Speculating on the value of new cars is a practice perhaps most commonly associated with the trading of supercars in the early 1990s, when the recession caused a crash in values, leaving many speculators with huge losses. However, according to vehicle pricing specialist Glass’s, the UK’s automotive speculator market remains alive and well and now covers a wider range of vehicle sectors than ever before.

Ultra-expensive vehicles still attract the attention of those wanting to make a quick profit, but Glass’s reports that even volume-brand, lower-priced niche models such as the Peugeot 206CC can change hands for a premium immediately after their launch. Glass’s says 10-15% profit is often achievable for the right cars at the right time.

“Although it may appear easy to predict those vehicles that will command premiums, knowledge of the supply issues for each new vehicle and a keen awareness of the marketplace are essential,” a spokesman said. “It is also vital to be at the front of the speculating queue.”

Over recent years, the most reliable profits for speculators have been found in the prestige 4×4 (SUV) sector. These vehicles are produced in limited numbers and continue to be hugely popular. Many months after launch, a number of models are still commanding hefty premiums. This  is due, in no small part, to limited competition, although this will undoubtedly ease with the arrival of several new prestige 4x4s over the next two years. However, for now this sector seems set to continue as the strongest area for speculation.

Glass’s says new Volvo XC90s and BMW X5 diesels have waiting lists of around six months and can be sold immediately after delivery for premiums of around £1,000-£1,500 over the original list price. To achieve such profits, the most sought-after cars need to be specified in desirable colour and trim combinations, together with the correct specification – satellite navigation on prestige 4x4s, for instance.

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This specialised, high-risk market has its foundations in the need of buyers to own the latest ‘must-have’ car. However, there are no guarantees in this business, as recently demonstrated by the new BMW X3. Premiums over the full purchase price did initially exist, but they were short-lived, largely due to the lack of a diesel version at launch and a list price higher than many had initially anticipated.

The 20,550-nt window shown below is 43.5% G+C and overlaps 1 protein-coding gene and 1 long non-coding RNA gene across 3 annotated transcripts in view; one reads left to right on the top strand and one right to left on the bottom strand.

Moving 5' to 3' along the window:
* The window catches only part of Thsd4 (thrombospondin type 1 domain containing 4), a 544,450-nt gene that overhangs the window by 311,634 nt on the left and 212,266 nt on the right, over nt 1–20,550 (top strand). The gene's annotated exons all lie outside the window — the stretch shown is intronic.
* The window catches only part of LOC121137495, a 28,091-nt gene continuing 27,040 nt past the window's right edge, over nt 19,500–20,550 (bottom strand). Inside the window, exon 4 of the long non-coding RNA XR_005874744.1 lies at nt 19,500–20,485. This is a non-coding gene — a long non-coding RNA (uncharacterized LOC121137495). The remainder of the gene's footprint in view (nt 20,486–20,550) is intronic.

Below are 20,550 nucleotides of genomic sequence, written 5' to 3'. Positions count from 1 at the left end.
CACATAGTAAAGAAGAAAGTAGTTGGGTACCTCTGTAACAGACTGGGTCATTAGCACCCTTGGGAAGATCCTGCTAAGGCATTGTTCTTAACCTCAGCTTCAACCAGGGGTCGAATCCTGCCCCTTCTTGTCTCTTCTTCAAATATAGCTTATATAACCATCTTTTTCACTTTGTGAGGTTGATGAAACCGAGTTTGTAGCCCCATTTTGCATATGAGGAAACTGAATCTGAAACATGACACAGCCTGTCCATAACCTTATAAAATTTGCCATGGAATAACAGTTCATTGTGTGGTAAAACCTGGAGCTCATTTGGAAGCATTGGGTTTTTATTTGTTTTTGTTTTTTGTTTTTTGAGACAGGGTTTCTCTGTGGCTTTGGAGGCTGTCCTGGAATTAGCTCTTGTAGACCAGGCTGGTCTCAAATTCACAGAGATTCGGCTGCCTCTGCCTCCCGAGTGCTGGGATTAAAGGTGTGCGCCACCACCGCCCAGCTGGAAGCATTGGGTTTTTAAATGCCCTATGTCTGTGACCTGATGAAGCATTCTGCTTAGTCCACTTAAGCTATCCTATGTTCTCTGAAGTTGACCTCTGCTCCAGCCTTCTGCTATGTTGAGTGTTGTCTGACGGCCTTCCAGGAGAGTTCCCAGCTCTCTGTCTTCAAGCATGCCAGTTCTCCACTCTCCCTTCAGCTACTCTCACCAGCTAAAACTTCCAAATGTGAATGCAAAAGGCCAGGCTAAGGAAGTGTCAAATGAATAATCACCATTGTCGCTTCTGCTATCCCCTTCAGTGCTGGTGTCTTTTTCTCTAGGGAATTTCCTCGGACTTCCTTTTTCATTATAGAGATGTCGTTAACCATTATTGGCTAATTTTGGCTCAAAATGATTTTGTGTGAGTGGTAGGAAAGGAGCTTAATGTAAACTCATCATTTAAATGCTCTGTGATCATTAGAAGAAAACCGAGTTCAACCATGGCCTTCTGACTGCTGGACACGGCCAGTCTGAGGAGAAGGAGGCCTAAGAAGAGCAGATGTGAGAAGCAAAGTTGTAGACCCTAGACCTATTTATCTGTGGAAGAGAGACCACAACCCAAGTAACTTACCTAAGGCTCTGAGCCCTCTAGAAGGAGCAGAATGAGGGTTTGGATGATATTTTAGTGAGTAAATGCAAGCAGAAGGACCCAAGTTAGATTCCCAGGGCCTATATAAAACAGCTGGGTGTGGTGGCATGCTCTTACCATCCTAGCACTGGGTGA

One recent example of the impact of changing tastes on speculator profits is the Bentley Continental GT. Here was a car launched to much fanfare and, for its small target market, was generally regarded as good value for money at £110,000. Huge levels of demand meant the car commanded premiums as high as £20,000 for the first examples ordered.  However, popular attention has since shifted to the new darling of the sector, the Aston Martin DB9, and this has caused the value of newly delivered Bentley GTs to fall back to the original purchase price.

The seasonality of certain cars and the timing of their launch can have a significant impact on a speculator’s profits. For example, the eagerly-anticipated BMW Z4 was launched in October 2003, not a time of year normally associated with roadster sales. The car attracted lots of interest in advance from speculators, but many were caught out when their cars arrived at the onset of winter. This contrasts sharply with the Mini Cabriolet which was launched in June – an optimum time for quickly selling an unused, highly-desirable open-top car for significant profit.

Glass’s claims BMW and Mercedes are set to create an all-new market sector with the launch of their own prestige MPVs within the next two years. These are destined to elevate the price boundaries of the MPV sector over the £50,000 mark, will bear little relation to general mass-market MPVs, and will be more akin to cutting-edge 4×4 cars with more space and better packaging.

These cars will take more sales away from the traditional luxury saloon sector, and Glass’s predicts that the speculator’s market will, in the short term at least, deem these vehicles to be the height of desirability.